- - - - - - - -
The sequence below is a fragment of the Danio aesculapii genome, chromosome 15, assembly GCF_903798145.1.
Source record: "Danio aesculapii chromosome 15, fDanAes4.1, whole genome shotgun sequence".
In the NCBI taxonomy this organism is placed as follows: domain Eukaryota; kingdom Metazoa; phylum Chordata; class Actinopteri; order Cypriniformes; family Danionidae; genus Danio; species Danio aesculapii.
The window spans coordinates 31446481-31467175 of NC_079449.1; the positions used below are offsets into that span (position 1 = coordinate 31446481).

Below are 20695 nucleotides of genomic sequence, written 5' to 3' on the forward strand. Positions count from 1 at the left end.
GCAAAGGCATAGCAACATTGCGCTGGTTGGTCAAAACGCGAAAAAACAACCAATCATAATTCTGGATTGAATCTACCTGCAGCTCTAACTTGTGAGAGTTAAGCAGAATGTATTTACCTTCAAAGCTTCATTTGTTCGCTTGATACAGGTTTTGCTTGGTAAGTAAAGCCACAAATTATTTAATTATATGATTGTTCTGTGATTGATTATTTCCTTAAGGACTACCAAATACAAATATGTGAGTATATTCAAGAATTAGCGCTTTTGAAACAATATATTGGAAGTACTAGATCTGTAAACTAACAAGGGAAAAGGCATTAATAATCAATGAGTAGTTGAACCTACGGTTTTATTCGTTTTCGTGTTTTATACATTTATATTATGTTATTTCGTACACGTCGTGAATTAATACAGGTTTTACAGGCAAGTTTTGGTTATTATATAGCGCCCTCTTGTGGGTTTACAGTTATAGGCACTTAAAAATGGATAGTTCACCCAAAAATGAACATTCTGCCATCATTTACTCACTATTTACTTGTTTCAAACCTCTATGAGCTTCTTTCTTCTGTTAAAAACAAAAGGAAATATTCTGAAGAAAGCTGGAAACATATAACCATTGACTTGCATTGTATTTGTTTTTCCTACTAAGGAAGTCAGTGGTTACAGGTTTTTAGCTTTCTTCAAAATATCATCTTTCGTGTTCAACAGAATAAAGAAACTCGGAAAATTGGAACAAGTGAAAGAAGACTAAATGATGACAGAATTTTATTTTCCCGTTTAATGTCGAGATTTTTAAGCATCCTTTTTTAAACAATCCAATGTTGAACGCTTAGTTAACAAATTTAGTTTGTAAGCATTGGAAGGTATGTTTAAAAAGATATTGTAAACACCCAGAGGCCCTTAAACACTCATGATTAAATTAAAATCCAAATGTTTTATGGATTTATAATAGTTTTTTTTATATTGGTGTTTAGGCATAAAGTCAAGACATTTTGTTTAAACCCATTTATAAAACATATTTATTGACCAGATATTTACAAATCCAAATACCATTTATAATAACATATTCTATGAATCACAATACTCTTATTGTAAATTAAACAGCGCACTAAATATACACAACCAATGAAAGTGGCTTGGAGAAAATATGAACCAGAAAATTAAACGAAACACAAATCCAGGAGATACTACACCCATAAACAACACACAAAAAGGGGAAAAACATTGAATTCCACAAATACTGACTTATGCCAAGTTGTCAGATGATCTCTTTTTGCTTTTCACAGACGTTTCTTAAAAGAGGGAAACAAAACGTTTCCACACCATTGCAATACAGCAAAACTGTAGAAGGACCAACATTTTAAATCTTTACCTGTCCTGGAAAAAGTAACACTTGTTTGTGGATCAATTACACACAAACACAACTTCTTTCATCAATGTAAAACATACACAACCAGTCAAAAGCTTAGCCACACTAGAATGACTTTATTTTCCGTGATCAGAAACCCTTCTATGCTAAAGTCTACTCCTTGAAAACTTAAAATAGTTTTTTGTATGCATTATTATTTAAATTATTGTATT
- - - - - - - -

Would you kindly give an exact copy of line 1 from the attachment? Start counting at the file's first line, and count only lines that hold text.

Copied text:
The sequence below is a fragment of the Danio aesculapii genome, chromosome 15, assembly GCF_903798145.1.